Back in October, Team Meat’s 2D platforming affair Super Meat Boy was released to critical acclaim when it released as an Xbox LIVE Arcade title. Which made me sad, because there wasn’t any PC version for me to check out — but now there is, and it’s available from Steam, so let’s take a look at the PC version of Super Meat Boy.
For those unaware, the game is akin to your typical platformer — and is built upon those same fundamental game mechanics of running, jumping and charging along a two-dimensional plain to reach the end of a level. Bandage Girl will be awaiting Meat Boy at that point, but you can be certain that the game’s enemy Dr. Fetus will snatch her away immediately giving the perfect reason for the little cube of red meat to move to the next level.
A legged cube of meat aims to rescue a girl made of bandages from an enemy that is simply a fetus in a jar — I know it sounds totally off the wall, but it provided a rather wacky excuse for Team Meat to make what is undoubtedly the best platformer of 2010. The game draws on those retro classics in every aspect; the 8-bit music mixes with the polished but still pixelated art style to make something that feels both new and nostalgic at the same time. But, where those memories of past titles really come back to haunt you, is with the difficulty. Many people complain that the difficulty of games has decreased recently, but Super Meat Boy means business. The huge number of short but sweet levels require the perfect combination of precision jumping, landing and timing that is often laid out so well that you’ll be praising the work that’s gone into the level design from the very start.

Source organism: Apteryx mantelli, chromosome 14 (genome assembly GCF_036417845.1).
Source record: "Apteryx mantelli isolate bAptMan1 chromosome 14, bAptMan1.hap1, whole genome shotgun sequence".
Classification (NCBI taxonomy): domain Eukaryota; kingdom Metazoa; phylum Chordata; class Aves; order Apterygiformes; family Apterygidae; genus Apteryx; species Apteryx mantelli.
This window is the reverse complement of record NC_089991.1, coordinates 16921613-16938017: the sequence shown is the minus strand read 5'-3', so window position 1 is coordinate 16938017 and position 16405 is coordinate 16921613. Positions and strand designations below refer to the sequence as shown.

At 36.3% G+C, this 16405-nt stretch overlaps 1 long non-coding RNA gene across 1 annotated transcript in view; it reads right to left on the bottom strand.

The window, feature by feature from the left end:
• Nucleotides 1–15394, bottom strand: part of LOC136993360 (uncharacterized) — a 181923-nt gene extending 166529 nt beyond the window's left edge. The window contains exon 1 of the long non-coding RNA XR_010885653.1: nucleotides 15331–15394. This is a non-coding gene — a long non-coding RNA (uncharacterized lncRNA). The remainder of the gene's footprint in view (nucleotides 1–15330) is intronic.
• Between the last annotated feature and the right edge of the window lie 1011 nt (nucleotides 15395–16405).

What I would say about this fact, though, is that when playing on a PC you’ll most definitely want to be using a gamepad — which the game kindly warns you off upon booting it. Getting through these levels is tough enough as it is, but it’ll be near impossible with a keyboard. There’s no way you’ll get past those heavily pressured, speedy boss battles — which are once again a huge credit to the games designers. You’ll find yourself gritting your teeth and gripping the gamepad evermore tightly as Meat Boy splats against hazardous objects over and over. It’s a case of memorising the paths you’ll need to take in the first instance, to then actually attempt to traverse them and realise it’s nowhere near as simple as it looks. Chances are there’ll be lengthened sighs and low pitched growls directed toward the monitor as you just miss that final ledge — but the frustration cannot overcome the addiction. “I know I can do it, just one more try!”
This is really the essence of Super Meat Boy; knowing exactly what is required of your thumbs, but ever struggling to actually make it happen. The developers have taken the most basic of game mechanics, graphical styles and soundtracks, and used them in a way that just goes to show that quick but simple gameplay can shine through amongst the triple A titles with hugely detailed narrative and elaborate cutscenes. It’s one of those real gems that appears every now and again from the world of indie games, delivering a huge amount of frustratingly fun gameplay. Tons of levels and the added pleasure of beating your friends in online leaderboards make Super Meat Boy a very worthy purchase indeed — you’d be hard pushed to play this one and not have fun. Recommended to all.